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Bio­di­ver­sity


A Col­lec­tion of News by Moos


201228Apr10:12

Study shows ugly endan­gered ani­mals are over­looked in favour of the cute.

Infor­ma­tion
pub­lished 28 April 2012 | mod­i­fied 28 April 2012
Archived

Size really does mat­ter — just ask a whale. A new Cana­dian study indi­cates their remark­able bulk is a big rea­son whales attract fer­vent con­ser­va­tion efforts. Being cute and cud­dly works, too,

for species in need of pro­tec­tion. It helps to be worth some money. And a “bizarre or fero­cious appear­ance, if enter­tain­ing, can also be a key to con­ser­va­tion,” writes researcher Ernest Small in the jour­nal Bio­di­ver­sity.

That adds up to bad news for endan­gered crea­tures that hap­pen to be lit­tle, plain and decid­edly un-​cuddly, like Ontario’s snuff­box mus­sel. Sorry guy. You’re too clammy for us to care, even though your pop­u­la­tion in Canada has dwin­dled to per­haps a few hun­dred liv­ing in just one Ontario river. When God was hand­ing out attrib­utes, you should have asked for a mane.

Unfair? Of course it is. But peo­ple seem hard­wired to respond to cer­tain char­ac­ter­is­tics. Cute and cud­dly beasts are rem­i­nis­cent of human babies; that’s why there will be coo­ing crowds when pan­das come to the Toronto Zoo. Phys­i­cally impos­ing ani­mals are an embod­i­ment of power — another attribute appre­ci­ated by humans. And it’s eas­ier for us to bond with fel­low crea­tures that are warm-​blooded, have ver­te­brae, and pos­sess eyes we can inter­pret as soulful.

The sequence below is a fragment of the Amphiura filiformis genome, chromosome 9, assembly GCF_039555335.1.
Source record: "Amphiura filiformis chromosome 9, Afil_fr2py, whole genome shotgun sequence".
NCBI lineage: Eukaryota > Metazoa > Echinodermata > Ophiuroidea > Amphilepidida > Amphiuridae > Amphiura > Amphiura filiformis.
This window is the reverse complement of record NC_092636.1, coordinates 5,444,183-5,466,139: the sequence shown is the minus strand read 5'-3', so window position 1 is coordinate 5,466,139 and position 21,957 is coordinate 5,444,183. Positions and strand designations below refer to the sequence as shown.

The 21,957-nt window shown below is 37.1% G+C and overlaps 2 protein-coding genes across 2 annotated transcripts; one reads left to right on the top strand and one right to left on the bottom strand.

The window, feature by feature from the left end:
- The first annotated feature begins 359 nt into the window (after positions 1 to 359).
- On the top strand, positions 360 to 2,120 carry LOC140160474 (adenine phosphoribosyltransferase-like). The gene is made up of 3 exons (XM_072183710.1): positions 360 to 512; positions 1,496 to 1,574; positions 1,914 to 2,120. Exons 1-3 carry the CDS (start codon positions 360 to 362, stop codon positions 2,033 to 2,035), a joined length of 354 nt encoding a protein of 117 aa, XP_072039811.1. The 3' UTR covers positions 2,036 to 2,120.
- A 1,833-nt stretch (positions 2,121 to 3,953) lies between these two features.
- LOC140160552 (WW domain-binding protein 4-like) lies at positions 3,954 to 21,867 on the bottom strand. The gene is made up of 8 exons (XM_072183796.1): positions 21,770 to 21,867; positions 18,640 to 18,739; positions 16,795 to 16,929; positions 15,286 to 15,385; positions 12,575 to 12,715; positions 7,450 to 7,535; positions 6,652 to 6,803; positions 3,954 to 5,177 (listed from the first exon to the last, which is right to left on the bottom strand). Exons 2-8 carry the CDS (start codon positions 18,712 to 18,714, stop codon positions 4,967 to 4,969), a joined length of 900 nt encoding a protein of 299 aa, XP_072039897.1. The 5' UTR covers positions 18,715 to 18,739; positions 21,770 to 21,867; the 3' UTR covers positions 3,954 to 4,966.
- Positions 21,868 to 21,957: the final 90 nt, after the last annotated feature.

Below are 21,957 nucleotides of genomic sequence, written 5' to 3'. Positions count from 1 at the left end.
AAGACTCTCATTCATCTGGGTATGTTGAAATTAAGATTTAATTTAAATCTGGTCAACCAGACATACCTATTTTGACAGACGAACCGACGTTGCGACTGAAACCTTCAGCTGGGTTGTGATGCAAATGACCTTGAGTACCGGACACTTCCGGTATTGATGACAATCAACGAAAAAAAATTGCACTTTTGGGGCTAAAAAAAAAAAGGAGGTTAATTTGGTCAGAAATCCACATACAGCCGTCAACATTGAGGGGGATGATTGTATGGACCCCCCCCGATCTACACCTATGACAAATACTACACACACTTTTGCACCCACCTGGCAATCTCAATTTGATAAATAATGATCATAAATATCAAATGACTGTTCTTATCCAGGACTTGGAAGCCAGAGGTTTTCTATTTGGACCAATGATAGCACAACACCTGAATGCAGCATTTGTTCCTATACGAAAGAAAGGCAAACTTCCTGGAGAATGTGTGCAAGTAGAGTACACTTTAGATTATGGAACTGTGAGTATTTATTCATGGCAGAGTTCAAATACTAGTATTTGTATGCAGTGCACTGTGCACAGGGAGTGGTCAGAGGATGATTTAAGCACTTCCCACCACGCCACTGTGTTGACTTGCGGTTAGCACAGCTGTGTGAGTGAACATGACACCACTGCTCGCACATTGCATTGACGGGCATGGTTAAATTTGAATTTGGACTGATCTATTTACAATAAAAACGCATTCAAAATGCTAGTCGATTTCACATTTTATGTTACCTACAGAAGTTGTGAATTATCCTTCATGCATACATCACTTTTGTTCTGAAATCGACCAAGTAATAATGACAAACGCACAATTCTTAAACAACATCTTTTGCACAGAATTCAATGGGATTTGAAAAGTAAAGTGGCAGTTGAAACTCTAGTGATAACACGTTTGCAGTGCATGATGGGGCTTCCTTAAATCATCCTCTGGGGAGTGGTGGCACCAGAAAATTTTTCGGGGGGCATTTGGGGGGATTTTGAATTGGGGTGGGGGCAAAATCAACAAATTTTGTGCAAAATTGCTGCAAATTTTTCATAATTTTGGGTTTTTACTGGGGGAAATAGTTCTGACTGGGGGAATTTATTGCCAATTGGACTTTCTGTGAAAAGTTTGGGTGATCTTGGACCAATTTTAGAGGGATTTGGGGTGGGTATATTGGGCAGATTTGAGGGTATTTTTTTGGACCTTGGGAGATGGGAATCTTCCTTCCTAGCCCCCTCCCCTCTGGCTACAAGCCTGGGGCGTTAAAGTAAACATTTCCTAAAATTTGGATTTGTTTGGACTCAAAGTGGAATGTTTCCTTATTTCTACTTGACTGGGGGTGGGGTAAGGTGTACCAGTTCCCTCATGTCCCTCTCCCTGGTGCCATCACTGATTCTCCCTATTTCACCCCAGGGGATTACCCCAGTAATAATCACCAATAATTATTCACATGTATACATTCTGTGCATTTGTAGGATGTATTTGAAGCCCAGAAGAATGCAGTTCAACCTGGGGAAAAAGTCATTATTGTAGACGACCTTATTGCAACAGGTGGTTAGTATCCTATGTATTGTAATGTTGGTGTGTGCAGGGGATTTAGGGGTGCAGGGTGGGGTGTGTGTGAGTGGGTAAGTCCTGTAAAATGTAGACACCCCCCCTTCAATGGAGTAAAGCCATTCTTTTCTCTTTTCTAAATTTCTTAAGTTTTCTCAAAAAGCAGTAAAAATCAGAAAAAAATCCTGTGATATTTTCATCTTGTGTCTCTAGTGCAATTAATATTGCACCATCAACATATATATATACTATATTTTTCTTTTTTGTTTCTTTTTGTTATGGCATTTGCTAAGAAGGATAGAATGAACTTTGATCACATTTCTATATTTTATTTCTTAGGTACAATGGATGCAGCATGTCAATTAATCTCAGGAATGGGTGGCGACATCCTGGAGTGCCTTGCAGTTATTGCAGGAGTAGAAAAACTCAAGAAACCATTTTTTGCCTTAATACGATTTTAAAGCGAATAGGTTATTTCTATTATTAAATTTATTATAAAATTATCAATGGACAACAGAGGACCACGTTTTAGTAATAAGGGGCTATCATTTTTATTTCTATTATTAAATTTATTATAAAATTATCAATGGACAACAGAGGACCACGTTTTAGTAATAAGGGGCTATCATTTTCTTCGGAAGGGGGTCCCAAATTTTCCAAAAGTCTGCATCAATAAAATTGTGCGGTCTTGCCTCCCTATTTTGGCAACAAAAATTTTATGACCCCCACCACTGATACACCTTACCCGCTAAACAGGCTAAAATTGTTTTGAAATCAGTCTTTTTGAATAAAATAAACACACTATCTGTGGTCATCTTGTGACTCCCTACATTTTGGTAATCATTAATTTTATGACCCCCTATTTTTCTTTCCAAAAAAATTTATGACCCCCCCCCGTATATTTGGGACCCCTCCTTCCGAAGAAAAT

Small’s arti­cle, titled “The New Noah’s Ark: Beau­ti­ful and use­ful species only,” makes the point that ecosys­tems ben­e­fit from broad and diverse preser­va­tion efforts. “Unfor­tu­nately, numer­ous ani­mal groups in dire need of con­ser­va­tion, such as frogs and snakes, are decid­edly hand­i­capped by both their appear­ance and behaviour.”

Insects are among the most threat­ened of all. But except for but­ter­flies (beau­ti­ful) and bees (valu­able), “most are usu­ally per­ceived very neg­a­tively,” writes Small, a sci­en­tist with Agri­cul­ture Canada.

The les­son here is that human per­cep­tion seems remark­ably fixed. Pop­u­lar­ity goes to the big, bold and beau­ti­ful, to the cute, and those worth money. In short, the rules that apply in high school extend to the rest of the ani­mal kingdom.

The above news item is reprinted from mate­ri­als avail­able at the Toronto Star. Orig­i­nal text may be edited for con­tent and length.

(Source: The Toronto Star, 23.04.2012)

UN Biodiversity decade

Goal: 7000 tigers in the wild

Tiger range countries map

Tiger map” (CC BY 2.5) by Sander­son et al., 2006.

about zoos and their mis­sion regard­ing breed­ing endan­gered species, nature con­ser­va­tion, bio­di­ver­sity and edu­ca­tion, which of course relates to the evo­lu­tion of species.
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